Tuesday, September 15, 2015

WE RANK 'EM: Shows That Were Awesome and Then Sucked

In no particular order...

1. Lost

For a while, I dedicated any and all free time to binge-watching Lost via Netflix. I had no idea what was going on, but that was all part of the fun. "The Others? The numbers? The Dharma Initiative? GIMME MOAR!" Then the show reached its natural end point with the season 3 finale and...kept going. Only now it was about time travel and something.

It isn't that seasons 4-6 were bad, per se; it's just that show lost its focus and went on tangents that eroded the sense of wonder developed in the first 3, while never quite replacing it with something of equal value. Instead we watched that rarest of rare birds--the 'A' grade network TV drama--slide into 'B-' range.

2. Revenge

In its inaugural season, Revenge introduced us to a corrupt financier and his wife, who once betrayed her lover to protect her husband's assets; and to Emily Thorne, the daughter of said lover and a highly-trained revenge ninja, who is now singularly focused on exacting vengeance from all involved. It was ridiculous and over-the-top, but delightfully so. Then, in season 2, we found out that it was really all the work of some illuminati-style conspiracy and the eternal struggle of the revenge ninjas to stop their evil plotting. BARF! Though the showrunners tried to right the ship in season 3, the magic was gone. And so were the ratings.

3. Heroes

Heroes was cool before the Marvel cinematic universe really pushed superheroes into the moving picture spotlight (yes, I know--there had been major superhero movies prior to that, but let's face it: superhero films are bigger and more important now than ever). It had likable characters, a strong central mystery and just enough moving plot pieces to keep you riveted without getting overcomplicated. Unfortunately, the second season was poorly plotted, featured tiresome romance tangents and characters who suddenly began behaving out of character. (Mohinder the spider, anyone?) Ratings plummeted by 15%; the show sputtered on for a couple more seasons, then died an unceremonious death.

4. The Simpsons

Unarguably the greatest television show of all time...for a few years. That thing that has the form of The Simpsons but neither its heart nor soul, and which has continued to run since the year 2000? I don't know what that hot garbage is.



5. Law & Order 

I used to watch a LOT of this, and by a LOT, I mean the new one every week and a shit ton of episodes in syndication per week. There was a formula: cops discover scene of crime; cops investigate crime; early suspect turns out to be wrong; second suspect turns out to be right; lawyers build case; lawyers often but not always get a conviction. The high point, in my opinion, were the Briscow/Green and McCoy/Southerlyn years. But the formula was plug-and-play--you could pick any number of cop and lawyer combinations, and provided the formula remained (and the show remained physically in New York, not some fake-ass "New York" set at Universal Studios), you could be guaranteed a watchable show. Yet in the later years, the showrunners evidently thought we really wanted more plot twists, because that's what we got. Twist after after fucking twist. So many, in fact, that Law & Order was cancelled after an epic 20-season run--the vast majority of which had not involved said unwanted twists. Oh, and SVU? Same as above, only worse with the twists...and inexplicably still on the air! Occasionally I get the urge to watch it. This is invariably a very bad life decision.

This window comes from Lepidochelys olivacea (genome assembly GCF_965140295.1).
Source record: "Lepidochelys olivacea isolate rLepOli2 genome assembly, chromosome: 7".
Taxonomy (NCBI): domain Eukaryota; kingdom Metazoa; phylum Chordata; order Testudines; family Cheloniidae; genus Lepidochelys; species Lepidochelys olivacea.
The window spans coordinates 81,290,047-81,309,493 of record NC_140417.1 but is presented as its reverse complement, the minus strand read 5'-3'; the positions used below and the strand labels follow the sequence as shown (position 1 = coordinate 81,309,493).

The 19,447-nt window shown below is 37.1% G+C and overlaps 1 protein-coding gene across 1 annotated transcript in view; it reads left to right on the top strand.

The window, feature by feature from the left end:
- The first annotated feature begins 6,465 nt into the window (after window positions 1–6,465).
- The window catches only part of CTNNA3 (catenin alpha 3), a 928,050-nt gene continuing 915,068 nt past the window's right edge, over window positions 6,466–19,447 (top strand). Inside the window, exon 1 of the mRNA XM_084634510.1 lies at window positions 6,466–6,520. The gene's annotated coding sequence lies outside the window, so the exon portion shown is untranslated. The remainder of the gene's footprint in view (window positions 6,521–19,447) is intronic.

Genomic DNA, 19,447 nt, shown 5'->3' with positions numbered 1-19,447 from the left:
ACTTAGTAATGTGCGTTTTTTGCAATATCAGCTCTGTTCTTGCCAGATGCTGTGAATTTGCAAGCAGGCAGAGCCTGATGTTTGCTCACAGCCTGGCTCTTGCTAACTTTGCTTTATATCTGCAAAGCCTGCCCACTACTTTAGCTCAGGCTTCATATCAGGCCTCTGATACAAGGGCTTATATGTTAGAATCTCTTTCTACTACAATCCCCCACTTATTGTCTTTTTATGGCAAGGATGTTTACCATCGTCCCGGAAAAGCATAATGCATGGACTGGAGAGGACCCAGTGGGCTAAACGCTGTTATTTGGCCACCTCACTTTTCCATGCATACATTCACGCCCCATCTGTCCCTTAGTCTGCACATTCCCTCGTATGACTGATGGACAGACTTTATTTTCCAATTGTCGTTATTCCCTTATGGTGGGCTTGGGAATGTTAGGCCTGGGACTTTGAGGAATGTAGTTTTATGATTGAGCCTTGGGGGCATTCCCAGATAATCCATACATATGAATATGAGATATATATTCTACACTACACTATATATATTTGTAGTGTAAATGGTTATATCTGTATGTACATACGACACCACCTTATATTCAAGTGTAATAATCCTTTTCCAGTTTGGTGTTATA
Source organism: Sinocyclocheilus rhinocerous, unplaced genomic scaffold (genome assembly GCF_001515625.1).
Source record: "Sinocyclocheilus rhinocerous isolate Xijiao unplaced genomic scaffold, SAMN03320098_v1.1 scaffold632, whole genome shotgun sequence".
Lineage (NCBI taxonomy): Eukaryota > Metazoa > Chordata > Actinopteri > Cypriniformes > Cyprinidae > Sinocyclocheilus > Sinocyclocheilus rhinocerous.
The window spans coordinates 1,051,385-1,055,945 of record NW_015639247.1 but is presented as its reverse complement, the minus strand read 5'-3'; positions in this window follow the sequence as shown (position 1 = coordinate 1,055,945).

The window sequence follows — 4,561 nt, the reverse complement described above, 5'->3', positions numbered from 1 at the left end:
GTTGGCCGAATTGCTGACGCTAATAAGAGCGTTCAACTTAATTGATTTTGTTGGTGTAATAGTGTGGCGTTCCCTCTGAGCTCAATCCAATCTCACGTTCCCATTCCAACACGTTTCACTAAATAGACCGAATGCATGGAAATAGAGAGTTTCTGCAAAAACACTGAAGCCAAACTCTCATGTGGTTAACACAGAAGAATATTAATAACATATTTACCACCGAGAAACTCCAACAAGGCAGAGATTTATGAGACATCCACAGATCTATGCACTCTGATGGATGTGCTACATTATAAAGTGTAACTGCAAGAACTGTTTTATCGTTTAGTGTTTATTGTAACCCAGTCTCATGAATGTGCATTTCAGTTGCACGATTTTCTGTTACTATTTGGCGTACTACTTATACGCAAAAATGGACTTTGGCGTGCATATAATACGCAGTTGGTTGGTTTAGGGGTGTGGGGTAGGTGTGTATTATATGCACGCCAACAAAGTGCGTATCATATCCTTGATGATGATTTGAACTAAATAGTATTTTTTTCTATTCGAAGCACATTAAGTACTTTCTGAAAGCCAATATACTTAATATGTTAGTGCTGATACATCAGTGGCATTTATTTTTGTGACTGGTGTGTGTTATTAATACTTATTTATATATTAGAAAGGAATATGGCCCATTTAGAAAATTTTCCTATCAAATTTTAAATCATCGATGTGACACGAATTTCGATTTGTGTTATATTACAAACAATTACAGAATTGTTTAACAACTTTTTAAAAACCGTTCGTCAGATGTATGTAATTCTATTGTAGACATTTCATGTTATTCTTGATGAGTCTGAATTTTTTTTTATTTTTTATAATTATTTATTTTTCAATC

6. True Detective

This is it, folks--a descent from the absolute pinnacle of small-screen achievement to midway down the $5 bargain bin at Best Buy. No, scratch that--if there is any justice in the world, Best Buy will refuse to sell you a DVD of season two on principle. So what went wrong? Well, think on this: season one worked because creator Nic Pizzolato had a singular vision, which was then executed to perfection by director Cary Fukunaga and actors Matthew McConaughey and Woody Harrelson. It featured: (a) a complex narrative structure; (b) haunting visuals; and (c) absurdly good performances. And that stuff was so good that we not only forgave the hokey, "dude in college who took philosophy 101 and hangs out in cafes trying to impress girls with how deep he is" dialogue, we ate it right up! So how do you follow that up? With a story that lacks all of these things, and worse, replaced its auteur with...the guy who directs Fast and Furious movies. Now try pairing that with "dude in college who took philosophy 101 and hangs out in cafes trying to impress girls with how deep he is" dialogue, and see what it gets you. As far as I'm concerned, well, now now I want to punch that dude in the face. I have never, and probably never will be, as disappointed with a TV show as I was with season two of True Detective.

Oh, and future showrunners note: when the thing you're putting out there is hot garbage, you *might* want to reconsider taking that cheap shot at the guy who made people want to watch it in the first place. Truly embarrassing.


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POSTED BY: The G--purveyor of nerdliness, genre fanatic and Nerds of a
Feather founder/administrator (2012).

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